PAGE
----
US President Joe Biden will convene a meeting of US allies on Tuesday to discuss the war in Ukraine after Kyiv announced Russia had launched a major new offensive in the eastern Donbas region.
"The president will convene a secure video call with allies and partners to discuss our continued support for Ukraine and efforts to hold Russia accountable as part of our close coordination," the White House said in a statement.
Ukrainian President Volodymyr Zelenskyy said that Russian troops have started a long-anticipated offensive in eastern Ukraine.
"We can now confirm that Russian troops have begun the battle for the Donbas, which they have been preparing for a long time," Zelenskyy said.
DW's Mathias Bölinger reports from Ukraine
Zelenskyy added that a "significant portion of the Russian army is now concentrated on this offensive."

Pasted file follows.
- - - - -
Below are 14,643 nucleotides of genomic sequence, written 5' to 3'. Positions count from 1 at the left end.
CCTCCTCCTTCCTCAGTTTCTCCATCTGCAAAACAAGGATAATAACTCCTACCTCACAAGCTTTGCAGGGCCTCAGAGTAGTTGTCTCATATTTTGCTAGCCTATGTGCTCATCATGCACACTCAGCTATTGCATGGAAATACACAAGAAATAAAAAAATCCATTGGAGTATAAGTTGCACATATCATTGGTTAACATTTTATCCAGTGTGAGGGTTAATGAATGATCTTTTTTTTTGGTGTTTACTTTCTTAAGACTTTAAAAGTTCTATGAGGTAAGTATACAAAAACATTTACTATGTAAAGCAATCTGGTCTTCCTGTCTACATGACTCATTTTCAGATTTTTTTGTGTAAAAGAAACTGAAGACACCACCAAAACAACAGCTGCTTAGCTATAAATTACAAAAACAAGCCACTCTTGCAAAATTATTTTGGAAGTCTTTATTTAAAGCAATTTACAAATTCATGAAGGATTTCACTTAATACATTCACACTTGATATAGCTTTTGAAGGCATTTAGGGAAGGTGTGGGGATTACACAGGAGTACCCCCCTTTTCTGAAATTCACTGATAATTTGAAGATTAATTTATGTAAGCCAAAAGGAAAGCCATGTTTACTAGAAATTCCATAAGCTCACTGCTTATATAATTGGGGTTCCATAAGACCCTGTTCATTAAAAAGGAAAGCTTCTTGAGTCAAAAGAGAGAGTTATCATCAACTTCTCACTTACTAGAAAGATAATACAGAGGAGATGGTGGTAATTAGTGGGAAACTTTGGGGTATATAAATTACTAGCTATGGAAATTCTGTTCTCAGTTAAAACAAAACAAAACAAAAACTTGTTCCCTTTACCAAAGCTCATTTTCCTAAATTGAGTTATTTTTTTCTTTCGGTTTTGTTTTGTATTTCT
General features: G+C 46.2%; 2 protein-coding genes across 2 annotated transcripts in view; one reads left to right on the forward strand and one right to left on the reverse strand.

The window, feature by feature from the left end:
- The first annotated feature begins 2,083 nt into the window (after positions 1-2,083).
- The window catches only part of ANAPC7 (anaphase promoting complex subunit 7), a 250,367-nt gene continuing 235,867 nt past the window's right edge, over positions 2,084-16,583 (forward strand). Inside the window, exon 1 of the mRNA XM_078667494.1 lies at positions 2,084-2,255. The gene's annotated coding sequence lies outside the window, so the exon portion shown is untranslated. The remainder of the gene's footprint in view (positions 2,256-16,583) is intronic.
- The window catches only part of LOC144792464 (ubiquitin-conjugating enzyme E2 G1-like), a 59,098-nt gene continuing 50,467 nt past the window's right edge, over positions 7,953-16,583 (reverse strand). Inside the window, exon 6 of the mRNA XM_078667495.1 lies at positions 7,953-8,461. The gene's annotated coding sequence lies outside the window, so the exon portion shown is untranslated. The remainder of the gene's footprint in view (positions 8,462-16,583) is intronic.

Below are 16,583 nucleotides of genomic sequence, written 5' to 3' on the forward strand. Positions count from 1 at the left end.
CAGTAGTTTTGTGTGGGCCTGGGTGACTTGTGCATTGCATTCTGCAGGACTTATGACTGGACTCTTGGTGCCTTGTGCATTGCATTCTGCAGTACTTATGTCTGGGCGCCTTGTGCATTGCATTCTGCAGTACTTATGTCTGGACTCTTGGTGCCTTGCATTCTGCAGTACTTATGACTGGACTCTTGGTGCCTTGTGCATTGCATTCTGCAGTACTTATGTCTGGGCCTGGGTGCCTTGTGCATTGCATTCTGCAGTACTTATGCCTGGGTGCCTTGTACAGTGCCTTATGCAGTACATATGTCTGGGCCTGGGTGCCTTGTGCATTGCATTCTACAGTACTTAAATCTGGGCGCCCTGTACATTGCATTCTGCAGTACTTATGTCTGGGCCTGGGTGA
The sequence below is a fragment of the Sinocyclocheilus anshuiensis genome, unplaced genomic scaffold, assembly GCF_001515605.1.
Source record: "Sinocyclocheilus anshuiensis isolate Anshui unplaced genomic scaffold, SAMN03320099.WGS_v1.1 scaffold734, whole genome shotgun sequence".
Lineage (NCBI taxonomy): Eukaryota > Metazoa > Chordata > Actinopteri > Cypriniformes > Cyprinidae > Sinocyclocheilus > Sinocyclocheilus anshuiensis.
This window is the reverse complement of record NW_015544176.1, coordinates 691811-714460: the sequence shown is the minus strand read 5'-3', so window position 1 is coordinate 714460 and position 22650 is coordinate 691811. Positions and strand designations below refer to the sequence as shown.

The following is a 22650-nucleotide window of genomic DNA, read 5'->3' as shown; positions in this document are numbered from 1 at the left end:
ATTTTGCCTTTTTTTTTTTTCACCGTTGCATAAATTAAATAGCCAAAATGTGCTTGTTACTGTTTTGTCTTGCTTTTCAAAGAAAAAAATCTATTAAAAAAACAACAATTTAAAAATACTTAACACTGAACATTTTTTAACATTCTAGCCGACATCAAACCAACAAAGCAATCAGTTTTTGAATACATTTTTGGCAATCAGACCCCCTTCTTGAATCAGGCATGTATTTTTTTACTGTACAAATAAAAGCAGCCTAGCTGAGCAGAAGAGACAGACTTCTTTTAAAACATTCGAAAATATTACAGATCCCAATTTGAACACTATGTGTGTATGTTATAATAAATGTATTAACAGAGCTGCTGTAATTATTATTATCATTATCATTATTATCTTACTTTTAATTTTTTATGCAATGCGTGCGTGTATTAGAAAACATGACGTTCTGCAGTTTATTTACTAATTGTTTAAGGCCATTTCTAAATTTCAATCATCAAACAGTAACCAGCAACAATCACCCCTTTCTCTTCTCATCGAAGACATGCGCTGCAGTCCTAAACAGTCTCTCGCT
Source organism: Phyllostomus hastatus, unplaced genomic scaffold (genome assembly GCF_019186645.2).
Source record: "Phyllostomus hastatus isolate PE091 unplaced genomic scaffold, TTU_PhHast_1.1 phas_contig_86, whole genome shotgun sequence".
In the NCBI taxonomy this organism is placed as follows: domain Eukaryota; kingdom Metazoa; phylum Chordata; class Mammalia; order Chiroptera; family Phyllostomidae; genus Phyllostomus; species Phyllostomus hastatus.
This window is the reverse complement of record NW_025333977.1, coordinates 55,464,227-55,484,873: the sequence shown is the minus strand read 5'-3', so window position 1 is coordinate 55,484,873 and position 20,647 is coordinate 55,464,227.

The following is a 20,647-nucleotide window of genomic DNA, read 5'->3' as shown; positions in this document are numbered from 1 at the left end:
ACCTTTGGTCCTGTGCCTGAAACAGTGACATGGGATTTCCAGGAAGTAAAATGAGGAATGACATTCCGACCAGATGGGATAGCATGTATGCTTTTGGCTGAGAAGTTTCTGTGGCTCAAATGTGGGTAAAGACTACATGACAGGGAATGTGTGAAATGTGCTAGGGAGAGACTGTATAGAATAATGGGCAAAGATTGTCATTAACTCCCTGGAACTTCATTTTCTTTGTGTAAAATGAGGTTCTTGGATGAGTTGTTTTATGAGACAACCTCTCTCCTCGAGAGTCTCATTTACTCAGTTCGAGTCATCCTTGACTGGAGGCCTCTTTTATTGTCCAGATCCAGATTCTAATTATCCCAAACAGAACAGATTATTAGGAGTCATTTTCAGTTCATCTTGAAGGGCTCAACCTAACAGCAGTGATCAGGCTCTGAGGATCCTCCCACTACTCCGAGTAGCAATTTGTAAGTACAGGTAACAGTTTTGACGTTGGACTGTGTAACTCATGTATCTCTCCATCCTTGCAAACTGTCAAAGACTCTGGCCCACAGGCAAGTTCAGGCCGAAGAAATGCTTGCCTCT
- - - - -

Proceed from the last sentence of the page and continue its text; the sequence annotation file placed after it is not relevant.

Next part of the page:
There has been no comment thus far from Russia's Defense Ministry on the latest fighting.
The general staff of the Ukrainian armed forces said Tuesday that Russian forces were attempting to take full control of the eastern Donbas region.
"The occupiers made an attempt to break through our defenses along nearly the entire frontline in the Donetsk, Luhansk and Kharkiv regions," a statement said.
On Monday evening, Ukrainian National Security Council secretary Oleksiy Danilov said that Russian forces had taken over the Luhansk town of Kreminna and one other town, but elsewhere the Ukrainian military was holding out its defense.
Ukraine has been anticipating a renewed Russian assault on Donbas since Russian forces began to pull back from central regions of Ukraine, including towns around the capital Kyiv, in late March.